No. 6: a crucial ballot question

Philadelphia’s arcane zoning code keeps attorneys like Peter Kelson (photo, above) of Blank Rome in business. But even he is now pushing for its reform.

By Matt Blanchard
For PlanPhilly

On May 15, voters struck a major blow for smart planning in Philadelphia, as well as for urban reinvestment and community-friendly design, by remembering three little words: Yes on six.

The ballot for Tuesday’s primary was a busy one, with five mayoral candidates and eight referendum questions vying for voter attention.

But no ballot question is likely to shape the city’s physical future more than Question 6. It calls for the total overhaul of Philadelphia’s 1962 Zoning Code, an often mind-boggling mass of municipal regulations that governs land development in our city. Placed on the ballot by unanimous vote of City Council, Question 6 would remake both the code itself and the maps with which it’s applied.

The problems with our zoning code are well known: The 624-page document has been layered with thousands of amendments over the last 45 years. Like some ancient gospel, its requirements are often inconsistent and open to interpretation by city zoning officers and the Zoning Hearing Board, and they don’t always agree.

That uncertainty leaves developers risking millions on projects with no certain outcome. It rewards political connections and pay-to-play deal making. And it forces community groups to wage guerilla warfare to secure basic streetscape amenities that, in other cities, are required by the zoning code and come without a fight.

“We’ve really got a code that has not been fundamentally rethought since it was cooked up,” says Planning Commission director Janice Woodcock, “and that probably isn’t true of any other major city.”

The Upside

While these complaints are driving the reform movement, less has been said about the possibilities for positive change should question six pass.

A yes on six means Philadelphia will not only simplify the code itself, but will, in the coming years, create a comprehensive, community-driven master plan for development in every neighborhood of the city.

On design matters, a yes on six could mean the enactment of progressive zoning measures to encourage green building technology and transit-oriented development.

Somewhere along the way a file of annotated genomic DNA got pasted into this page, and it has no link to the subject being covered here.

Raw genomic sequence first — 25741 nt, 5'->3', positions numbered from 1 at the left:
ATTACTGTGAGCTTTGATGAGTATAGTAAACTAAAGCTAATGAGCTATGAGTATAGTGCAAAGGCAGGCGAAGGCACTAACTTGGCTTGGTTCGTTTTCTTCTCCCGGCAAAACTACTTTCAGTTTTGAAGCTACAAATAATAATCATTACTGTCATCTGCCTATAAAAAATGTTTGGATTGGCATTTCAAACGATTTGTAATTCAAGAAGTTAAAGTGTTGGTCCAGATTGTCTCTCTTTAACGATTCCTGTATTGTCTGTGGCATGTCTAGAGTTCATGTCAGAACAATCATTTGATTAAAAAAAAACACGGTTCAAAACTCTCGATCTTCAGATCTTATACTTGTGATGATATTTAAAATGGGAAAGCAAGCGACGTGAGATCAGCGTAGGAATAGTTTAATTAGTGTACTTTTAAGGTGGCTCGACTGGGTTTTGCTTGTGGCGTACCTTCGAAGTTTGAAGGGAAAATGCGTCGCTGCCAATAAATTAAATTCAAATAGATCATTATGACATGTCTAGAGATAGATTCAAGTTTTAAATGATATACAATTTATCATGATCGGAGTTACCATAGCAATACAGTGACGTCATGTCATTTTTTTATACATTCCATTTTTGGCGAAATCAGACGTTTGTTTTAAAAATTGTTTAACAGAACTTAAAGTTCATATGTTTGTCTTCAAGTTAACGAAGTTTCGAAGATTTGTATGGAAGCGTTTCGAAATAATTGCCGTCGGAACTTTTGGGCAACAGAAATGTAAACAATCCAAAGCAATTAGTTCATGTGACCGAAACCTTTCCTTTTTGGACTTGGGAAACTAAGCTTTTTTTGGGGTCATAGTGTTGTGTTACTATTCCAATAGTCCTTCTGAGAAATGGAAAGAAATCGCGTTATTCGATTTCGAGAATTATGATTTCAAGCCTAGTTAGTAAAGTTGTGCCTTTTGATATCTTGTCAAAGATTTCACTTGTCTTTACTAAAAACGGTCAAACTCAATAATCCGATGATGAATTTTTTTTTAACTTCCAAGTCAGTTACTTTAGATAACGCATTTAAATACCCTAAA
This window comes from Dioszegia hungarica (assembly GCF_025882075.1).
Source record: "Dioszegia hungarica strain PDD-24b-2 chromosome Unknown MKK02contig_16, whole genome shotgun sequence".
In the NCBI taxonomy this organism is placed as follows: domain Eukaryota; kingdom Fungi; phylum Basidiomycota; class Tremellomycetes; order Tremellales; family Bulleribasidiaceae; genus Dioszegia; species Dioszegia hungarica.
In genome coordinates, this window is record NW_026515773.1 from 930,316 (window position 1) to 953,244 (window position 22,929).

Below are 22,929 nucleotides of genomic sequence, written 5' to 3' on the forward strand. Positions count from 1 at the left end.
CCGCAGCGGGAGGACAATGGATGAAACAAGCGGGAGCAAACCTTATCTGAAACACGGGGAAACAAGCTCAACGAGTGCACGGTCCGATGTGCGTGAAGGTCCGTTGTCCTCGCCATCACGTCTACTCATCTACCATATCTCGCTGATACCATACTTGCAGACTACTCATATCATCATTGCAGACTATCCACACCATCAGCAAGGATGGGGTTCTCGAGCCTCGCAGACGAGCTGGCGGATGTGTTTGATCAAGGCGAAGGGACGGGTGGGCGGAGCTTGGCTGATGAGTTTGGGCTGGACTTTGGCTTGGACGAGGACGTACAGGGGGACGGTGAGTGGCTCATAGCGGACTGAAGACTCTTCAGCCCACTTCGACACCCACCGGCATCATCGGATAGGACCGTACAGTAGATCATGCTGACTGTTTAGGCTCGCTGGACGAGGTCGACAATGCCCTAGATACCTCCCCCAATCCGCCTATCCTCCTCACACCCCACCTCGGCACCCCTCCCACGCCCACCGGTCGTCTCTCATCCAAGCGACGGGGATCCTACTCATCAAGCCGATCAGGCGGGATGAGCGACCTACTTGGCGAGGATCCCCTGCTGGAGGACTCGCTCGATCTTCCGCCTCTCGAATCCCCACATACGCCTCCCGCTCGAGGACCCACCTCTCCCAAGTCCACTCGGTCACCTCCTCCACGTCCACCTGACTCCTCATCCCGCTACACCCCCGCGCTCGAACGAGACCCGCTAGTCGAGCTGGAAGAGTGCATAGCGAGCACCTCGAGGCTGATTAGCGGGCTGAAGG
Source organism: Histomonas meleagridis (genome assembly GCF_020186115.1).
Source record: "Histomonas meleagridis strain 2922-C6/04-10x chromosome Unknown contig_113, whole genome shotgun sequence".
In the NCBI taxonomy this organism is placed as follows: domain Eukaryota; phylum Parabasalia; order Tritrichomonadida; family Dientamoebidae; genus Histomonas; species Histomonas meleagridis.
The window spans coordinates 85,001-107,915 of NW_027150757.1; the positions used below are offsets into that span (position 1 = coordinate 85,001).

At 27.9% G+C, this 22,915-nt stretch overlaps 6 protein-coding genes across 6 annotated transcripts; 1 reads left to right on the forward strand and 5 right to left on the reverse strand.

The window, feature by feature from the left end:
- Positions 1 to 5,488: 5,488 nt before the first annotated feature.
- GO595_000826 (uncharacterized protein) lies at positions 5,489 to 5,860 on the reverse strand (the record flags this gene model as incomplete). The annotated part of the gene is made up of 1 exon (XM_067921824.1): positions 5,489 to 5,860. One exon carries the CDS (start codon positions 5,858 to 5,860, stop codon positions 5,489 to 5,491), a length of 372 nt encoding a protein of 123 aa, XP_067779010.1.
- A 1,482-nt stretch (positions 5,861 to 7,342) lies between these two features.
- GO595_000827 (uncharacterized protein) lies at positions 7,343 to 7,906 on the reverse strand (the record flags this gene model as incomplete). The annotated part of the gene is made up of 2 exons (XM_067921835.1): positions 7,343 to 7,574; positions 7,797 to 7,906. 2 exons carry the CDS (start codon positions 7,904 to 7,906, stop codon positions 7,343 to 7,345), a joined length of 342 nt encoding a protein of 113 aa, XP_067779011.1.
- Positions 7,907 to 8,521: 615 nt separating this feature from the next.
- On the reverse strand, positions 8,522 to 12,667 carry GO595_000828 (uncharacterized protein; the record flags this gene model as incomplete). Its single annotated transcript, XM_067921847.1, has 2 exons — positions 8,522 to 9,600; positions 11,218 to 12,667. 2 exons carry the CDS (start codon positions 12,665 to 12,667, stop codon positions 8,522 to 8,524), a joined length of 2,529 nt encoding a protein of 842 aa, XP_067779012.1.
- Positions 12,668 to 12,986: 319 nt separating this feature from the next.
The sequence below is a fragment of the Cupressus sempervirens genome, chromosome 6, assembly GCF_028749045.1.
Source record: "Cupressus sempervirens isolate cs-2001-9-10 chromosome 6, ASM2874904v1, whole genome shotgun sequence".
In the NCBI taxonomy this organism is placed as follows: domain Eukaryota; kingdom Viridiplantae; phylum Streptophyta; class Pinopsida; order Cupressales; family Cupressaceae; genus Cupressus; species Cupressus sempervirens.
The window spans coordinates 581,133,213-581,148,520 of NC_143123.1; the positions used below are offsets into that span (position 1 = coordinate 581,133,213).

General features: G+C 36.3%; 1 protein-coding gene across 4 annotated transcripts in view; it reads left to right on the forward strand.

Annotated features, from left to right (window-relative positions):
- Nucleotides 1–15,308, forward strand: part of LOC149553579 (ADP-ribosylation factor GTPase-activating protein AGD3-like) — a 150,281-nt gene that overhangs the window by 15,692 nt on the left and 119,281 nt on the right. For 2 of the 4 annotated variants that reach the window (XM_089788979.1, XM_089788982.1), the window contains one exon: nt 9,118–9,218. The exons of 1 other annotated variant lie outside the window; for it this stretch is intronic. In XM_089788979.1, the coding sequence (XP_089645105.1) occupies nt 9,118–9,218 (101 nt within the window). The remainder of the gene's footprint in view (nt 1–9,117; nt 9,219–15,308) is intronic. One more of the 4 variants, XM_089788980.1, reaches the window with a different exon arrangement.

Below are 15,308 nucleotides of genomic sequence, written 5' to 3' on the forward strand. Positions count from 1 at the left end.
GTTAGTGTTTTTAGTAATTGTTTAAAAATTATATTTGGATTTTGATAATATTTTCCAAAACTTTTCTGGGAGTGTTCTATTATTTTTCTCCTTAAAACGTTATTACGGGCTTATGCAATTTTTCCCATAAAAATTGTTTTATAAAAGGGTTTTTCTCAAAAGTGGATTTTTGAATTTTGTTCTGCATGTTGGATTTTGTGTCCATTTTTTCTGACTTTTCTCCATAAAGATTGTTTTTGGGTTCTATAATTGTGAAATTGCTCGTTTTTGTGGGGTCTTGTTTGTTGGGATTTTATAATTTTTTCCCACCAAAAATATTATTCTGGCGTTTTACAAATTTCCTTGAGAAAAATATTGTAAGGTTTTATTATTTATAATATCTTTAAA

And by making Philadelphia more attractive to outside developers, a yes on six could help draw new investment to city neighborhoods, raise tax revenue, create jobs and retain our dwindling middle class. Nine other major American cities, from Pittsburgh to San Diego, have rewritten their zoning codes since 1999, seeking the same rewards.

That’s why all six mayoral candidates have come out in favor of zoning reform. At a recent mayoral forum, former councilman Michael Nutter expressed the common sentiment.

“I ask everyone to support the zoning reform ballot question,” Nutter said. “Reforming the zoning code… is the start of the renaissance of Philadelphia.”

The Downside?

But will the public support it?  And do we lose anything by streamlining the zoning code? Will it bring peace to the perennial war between developers and neighborhoods? Or will it merely shift the advantage to one side?  With developments being reviewed on a faster track, could developers take the upper hand and community groups lose their power to object?

For 11 years, Julia Chapman fought the zoning wars for the neighborhood side as chief of staff to former councilman Nutter. She averaged 15 to 20 zoning hearings per month, and estimates that negotiating development matters consumed a full 50 percent of her staff’s time.

Community groups, she said, are so used to a dysfunctional zoning code that some view legal fights as their best defense. They get nervous on those rare occasions when a major project doesn’t need a variance, because the permit is granted over-the-counter with no zoning hearing at which to raise a ruckus.

Chapman sees anxiety about zoning reform as understandable but misplaced.

“There’s a concern in the community that changes to the zoning code will result in more over-the-counter permits,” she said. “But if we had a code that ensured a lot of the things neighborhoods try to get in the form of provisos, like landscaping or historic design standards, we could spend our time doing something else.”

A proper code, Chapman said, would contain design standards, incentives for transit-oriented development, and protections for community open space. “All these things we spend our time arguing about would be in the code,” she said.

On the development side sit zoning attorneys like Peter Kelsen, a partner at Blank Rome with more than two decades in the zoning game.